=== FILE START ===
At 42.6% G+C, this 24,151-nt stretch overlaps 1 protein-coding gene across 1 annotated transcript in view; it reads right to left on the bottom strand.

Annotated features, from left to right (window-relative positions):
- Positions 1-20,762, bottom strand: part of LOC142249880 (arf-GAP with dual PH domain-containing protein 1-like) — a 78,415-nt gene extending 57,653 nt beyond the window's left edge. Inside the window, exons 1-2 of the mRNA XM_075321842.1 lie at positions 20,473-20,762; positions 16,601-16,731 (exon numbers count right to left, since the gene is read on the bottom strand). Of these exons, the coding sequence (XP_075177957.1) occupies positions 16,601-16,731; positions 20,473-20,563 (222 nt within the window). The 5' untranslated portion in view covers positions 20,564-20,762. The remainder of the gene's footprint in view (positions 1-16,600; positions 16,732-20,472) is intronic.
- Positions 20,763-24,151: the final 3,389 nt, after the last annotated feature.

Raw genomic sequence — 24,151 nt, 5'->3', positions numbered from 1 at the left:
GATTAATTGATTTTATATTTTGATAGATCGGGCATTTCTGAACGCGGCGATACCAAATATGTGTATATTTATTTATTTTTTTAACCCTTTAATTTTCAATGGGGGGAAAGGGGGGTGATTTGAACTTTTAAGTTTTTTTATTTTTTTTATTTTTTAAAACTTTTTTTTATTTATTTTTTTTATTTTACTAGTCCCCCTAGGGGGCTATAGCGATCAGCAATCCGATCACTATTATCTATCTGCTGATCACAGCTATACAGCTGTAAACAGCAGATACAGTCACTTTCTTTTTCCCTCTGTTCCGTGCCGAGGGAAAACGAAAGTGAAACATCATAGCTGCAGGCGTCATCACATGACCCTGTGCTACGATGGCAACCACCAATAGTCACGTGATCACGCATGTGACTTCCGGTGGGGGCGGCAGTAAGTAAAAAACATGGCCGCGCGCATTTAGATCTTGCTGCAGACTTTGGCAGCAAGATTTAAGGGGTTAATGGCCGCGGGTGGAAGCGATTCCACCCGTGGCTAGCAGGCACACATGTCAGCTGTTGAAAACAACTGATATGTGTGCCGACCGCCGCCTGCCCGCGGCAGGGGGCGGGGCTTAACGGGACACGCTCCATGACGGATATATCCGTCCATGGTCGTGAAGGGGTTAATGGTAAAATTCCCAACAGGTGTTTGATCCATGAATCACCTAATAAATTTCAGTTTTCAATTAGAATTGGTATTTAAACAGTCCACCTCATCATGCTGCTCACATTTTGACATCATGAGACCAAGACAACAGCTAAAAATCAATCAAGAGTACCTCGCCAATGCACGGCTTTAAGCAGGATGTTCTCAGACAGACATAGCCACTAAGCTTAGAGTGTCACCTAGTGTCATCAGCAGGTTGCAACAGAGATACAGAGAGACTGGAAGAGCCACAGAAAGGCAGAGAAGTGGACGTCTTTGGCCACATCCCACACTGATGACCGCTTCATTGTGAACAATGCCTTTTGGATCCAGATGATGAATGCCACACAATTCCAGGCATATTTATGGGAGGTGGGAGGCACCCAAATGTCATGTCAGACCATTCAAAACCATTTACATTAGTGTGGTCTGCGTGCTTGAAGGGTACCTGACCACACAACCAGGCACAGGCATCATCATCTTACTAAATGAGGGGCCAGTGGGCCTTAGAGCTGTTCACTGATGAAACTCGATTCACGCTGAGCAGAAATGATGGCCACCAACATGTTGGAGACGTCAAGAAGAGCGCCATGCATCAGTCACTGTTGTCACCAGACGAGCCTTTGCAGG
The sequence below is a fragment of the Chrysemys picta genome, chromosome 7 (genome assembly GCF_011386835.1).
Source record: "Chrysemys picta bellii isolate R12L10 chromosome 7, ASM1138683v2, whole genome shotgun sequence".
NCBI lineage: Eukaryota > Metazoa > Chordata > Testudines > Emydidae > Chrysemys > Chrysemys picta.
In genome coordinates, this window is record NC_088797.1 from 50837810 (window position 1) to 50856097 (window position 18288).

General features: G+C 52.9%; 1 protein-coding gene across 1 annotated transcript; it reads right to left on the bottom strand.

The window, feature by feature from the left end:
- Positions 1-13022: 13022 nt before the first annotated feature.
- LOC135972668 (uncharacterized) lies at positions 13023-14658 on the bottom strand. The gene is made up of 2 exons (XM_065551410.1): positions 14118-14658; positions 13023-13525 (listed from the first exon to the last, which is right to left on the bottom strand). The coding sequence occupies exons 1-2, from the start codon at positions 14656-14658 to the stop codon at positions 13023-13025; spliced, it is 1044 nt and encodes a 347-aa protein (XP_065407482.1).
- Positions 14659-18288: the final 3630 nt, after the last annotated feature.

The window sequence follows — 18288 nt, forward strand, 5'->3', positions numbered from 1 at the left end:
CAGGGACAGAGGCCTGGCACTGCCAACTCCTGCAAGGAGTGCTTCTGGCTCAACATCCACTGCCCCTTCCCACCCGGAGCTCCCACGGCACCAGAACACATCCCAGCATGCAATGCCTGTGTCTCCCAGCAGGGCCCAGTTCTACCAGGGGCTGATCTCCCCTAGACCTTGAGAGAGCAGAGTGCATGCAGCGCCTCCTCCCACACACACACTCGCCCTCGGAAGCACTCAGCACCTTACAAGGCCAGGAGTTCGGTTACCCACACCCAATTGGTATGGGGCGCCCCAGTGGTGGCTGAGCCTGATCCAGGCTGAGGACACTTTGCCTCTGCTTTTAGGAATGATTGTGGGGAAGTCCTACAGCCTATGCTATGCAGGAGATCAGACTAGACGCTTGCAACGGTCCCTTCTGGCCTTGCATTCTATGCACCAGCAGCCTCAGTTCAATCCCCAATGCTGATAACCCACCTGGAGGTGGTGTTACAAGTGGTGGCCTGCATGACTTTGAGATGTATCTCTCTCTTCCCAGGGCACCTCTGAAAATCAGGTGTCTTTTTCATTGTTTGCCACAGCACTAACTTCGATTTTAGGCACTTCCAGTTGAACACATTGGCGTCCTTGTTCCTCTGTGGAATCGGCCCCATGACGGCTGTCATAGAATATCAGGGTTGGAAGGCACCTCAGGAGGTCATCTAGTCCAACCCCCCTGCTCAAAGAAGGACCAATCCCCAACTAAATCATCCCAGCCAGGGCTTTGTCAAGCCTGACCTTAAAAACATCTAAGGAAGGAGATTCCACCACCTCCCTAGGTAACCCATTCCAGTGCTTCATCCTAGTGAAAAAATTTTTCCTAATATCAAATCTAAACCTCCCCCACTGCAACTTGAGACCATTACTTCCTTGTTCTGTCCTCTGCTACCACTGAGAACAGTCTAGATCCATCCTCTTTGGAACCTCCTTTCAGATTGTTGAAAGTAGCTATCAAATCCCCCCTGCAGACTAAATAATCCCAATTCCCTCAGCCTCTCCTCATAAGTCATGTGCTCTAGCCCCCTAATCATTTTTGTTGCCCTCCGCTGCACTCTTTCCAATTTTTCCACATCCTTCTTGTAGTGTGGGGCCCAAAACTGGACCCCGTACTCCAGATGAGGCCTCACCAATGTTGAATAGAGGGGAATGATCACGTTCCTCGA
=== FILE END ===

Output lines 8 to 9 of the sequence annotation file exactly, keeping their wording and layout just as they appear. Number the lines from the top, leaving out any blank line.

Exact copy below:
Source record: "Chrysemys picta bellii isolate R12L10 chromosome 7, ASM1138683v2, whole genome shotgun sequence".
NCBI lineage: Eukaryota > Metazoa > Chordata > Testudines > Emydidae > Chrysemys > Chrysemys picta.